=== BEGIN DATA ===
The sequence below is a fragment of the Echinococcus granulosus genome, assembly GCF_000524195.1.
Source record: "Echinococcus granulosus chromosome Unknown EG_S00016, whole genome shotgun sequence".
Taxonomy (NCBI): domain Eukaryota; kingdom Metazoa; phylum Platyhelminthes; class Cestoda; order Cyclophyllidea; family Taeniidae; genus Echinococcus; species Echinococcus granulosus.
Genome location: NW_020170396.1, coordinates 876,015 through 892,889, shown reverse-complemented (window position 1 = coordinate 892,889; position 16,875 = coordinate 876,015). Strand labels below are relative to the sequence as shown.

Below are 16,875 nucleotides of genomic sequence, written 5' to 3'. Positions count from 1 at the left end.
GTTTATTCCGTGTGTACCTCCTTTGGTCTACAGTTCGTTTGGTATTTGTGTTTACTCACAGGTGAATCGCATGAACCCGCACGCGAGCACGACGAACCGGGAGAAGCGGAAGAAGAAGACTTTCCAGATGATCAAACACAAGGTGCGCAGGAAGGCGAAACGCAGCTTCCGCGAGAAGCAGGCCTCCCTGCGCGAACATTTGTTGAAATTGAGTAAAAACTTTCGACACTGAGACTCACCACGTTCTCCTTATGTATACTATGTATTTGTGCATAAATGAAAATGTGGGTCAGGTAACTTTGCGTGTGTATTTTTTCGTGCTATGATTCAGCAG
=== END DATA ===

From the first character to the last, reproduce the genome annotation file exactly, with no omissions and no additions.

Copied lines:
The sequence below is a fragment of the Echinococcus granulosus genome, assembly GCF_000524195.1.
Source record: "Echinococcus granulosus chromosome Unknown EG_S00016, whole genome shotgun sequence".
Taxonomy (NCBI): domain Eukaryota; kingdom Metazoa; phylum Platyhelminthes; class Cestoda; order Cyclophyllidea; family Taeniidae; genus Echinococcus; species Echinococcus granulosus.
Genome location: NW_020170396.1, coordinates 876,015 through 892,889, shown reverse-complemented (window position 1 = coordinate 892,889; position 16,875 = coordinate 876,015). Strand labels below are relative to the sequence as shown.

Below are 16,875 nucleotides of genomic sequence, written 5' to 3'. Positions count from 1 at the left end.
GTTTATTCCGTGTGTACCTCCTTTGGTCTACAGTTCGTTTGGTATTTGTGTTTACTCACAGGTGAATCGCATGAACCCGCACGCGAGCACGACGAACCGGGAGAAGCGGAAGAAGAAGACTTTCCAGATGATCAAACACAAGGTGCGCAGGAAGGCGAAACGCAGCTTCCGCGAGAAGCAGGCCTCCCTGCGCGAACATTTGTTGAAATTGAGTAAAAACTTTCGACACTGAGACTCACCACGTTCTCCTTATGTATACTATGTATTTGTGCATAAATGAAAATGTGGGTCAGGTAACTTTGCGTGTGTATTTTTTCGTGCTATGATTCAGCAG